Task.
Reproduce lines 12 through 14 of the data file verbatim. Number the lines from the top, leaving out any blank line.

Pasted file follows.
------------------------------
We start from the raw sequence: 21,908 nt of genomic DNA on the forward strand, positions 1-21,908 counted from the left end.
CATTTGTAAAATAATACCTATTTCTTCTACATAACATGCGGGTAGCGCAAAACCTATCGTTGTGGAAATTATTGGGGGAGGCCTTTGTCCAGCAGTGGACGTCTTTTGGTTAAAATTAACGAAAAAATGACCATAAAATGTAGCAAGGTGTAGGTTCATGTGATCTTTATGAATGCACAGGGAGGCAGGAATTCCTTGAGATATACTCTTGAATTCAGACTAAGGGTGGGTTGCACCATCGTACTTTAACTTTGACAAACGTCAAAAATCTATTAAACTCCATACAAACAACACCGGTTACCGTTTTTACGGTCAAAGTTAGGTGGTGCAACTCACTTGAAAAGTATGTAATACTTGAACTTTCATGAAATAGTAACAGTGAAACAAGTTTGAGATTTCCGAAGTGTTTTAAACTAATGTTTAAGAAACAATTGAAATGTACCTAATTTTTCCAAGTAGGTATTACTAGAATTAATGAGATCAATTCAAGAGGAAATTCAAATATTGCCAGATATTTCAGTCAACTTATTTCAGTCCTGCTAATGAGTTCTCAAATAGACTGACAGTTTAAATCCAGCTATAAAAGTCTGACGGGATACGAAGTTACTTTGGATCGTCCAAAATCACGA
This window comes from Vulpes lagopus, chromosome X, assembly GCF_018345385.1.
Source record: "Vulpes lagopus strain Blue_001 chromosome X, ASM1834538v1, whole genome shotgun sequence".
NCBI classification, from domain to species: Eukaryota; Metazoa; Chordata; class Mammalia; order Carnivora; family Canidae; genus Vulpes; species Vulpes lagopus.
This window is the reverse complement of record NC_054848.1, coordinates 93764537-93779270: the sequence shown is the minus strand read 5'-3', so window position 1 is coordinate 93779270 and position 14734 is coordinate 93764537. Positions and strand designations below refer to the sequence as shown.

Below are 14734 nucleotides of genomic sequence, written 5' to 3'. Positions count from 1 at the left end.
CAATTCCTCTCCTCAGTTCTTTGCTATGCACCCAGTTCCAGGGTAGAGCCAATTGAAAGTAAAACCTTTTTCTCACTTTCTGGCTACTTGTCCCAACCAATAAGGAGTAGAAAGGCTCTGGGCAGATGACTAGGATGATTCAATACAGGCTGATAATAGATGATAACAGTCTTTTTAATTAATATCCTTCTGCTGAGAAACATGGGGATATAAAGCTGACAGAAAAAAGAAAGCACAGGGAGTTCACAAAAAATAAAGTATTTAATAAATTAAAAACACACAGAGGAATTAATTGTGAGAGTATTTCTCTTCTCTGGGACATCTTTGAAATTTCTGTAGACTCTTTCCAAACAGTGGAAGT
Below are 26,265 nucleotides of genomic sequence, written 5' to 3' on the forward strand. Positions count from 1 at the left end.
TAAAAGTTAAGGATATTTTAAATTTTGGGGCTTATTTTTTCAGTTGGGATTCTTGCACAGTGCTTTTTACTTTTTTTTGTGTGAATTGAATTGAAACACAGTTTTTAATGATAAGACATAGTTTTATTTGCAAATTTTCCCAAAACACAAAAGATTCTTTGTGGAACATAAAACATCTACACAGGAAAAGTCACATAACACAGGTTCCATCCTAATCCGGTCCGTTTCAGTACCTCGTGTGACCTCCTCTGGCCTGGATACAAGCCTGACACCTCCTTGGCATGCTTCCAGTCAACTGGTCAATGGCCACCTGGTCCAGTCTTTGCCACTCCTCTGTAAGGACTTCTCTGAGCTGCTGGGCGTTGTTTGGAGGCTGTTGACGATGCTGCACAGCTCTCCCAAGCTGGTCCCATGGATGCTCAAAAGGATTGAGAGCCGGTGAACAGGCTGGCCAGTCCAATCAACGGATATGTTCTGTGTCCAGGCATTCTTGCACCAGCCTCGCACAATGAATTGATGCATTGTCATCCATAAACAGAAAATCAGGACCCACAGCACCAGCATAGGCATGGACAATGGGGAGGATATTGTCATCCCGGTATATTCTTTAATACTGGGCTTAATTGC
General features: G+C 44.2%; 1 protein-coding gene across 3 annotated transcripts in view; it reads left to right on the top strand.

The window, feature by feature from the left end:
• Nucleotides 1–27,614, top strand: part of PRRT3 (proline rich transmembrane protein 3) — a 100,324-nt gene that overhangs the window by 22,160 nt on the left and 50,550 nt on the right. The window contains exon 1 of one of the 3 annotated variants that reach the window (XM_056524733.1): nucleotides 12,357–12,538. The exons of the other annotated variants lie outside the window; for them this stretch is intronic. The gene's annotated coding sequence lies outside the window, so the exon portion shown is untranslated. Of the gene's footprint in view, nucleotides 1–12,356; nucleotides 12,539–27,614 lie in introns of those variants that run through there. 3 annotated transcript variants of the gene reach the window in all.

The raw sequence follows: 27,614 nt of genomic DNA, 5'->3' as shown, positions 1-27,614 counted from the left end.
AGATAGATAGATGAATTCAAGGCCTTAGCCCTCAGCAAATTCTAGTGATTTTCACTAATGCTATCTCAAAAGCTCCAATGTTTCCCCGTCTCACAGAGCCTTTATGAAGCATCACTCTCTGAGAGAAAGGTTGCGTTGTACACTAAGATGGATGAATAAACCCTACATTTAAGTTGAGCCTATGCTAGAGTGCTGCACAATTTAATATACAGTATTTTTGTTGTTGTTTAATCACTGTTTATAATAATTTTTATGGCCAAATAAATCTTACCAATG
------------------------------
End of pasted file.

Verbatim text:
The window, feature by feature from the left end:
• Nucleotides 1–27,614, top strand: part of PRRT3 (proline rich transmembrane protein 3) — a 100,324-nt gene that overhangs the window by 22,160 nt on the left and 50,550 nt on the right. The window contains exon 1 of one of the 3 annotated variants that reach the window (XM_056524733.1): nucleotides 12,357–12,538. The exons of the other annotated variants lie outside the window; for them this stretch is intronic. The gene's annotated coding sequence lies outside the window, so the exon portion shown is untranslated. Of the gene's footprint in view, nucleotides 1–12,356; nucleotides 12,539–27,614 lie in introns of those variants that run through there. 3 annotated transcript variants of the gene reach the window in all.

The raw sequence follows: 27,614 nt of genomic DNA, 5'->3' as shown, positions 1-27,614 counted from the left end.